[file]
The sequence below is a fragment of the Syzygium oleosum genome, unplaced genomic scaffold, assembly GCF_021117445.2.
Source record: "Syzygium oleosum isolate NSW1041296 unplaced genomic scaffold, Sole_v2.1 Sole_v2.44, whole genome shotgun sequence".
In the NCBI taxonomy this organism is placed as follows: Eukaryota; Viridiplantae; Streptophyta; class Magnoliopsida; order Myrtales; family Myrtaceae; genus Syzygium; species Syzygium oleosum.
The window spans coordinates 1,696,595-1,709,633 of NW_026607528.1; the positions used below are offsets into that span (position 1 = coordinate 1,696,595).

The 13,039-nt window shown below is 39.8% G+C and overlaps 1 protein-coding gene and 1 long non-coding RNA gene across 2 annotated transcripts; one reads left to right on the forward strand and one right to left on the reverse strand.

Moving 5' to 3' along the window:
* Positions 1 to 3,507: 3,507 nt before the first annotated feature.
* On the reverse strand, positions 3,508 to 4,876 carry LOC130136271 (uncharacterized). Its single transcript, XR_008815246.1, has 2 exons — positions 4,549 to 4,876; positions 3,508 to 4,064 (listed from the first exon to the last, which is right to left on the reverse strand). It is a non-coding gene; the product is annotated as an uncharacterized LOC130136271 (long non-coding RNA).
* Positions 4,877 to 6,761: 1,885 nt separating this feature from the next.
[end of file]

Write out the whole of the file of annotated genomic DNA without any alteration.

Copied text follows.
The sequence below is a fragment of the Syzygium oleosum genome, unplaced genomic scaffold, assembly GCF_021117445.2.
Source record: "Syzygium oleosum isolate NSW1041296 unplaced genomic scaffold, Sole_v2.1 Sole_v2.44, whole genome shotgun sequence".
In the NCBI taxonomy this organism is placed as follows: Eukaryota; Viridiplantae; Streptophyta; class Magnoliopsida; order Myrtales; family Myrtaceae; genus Syzygium; species Syzygium oleosum.
The window spans coordinates 1,696,595-1,709,633 of NW_026607528.1; the positions used below are offsets into that span (position 1 = coordinate 1,696,595).

The 13,039-nt window shown below is 39.8% G+C and overlaps 1 protein-coding gene and 1 long non-coding RNA gene across 2 annotated transcripts; one reads left to right on the forward strand and one right to left on the reverse strand.

Moving 5' to 3' along the window:
* Positions 1 to 3,507: 3,507 nt before the first annotated feature.
* On the reverse strand, positions 3,508 to 4,876 carry LOC130136271 (uncharacterized). Its single transcript, XR_008815246.1, has 2 exons — positions 4,549 to 4,876; positions 3,508 to 4,064 (listed from the first exon to the last, which is right to left on the reverse strand). It is a non-coding gene; the product is annotated as an uncharacterized LOC130136271 (long non-coding RNA).
* Positions 4,877 to 6,761: 1,885 nt separating this feature from the next.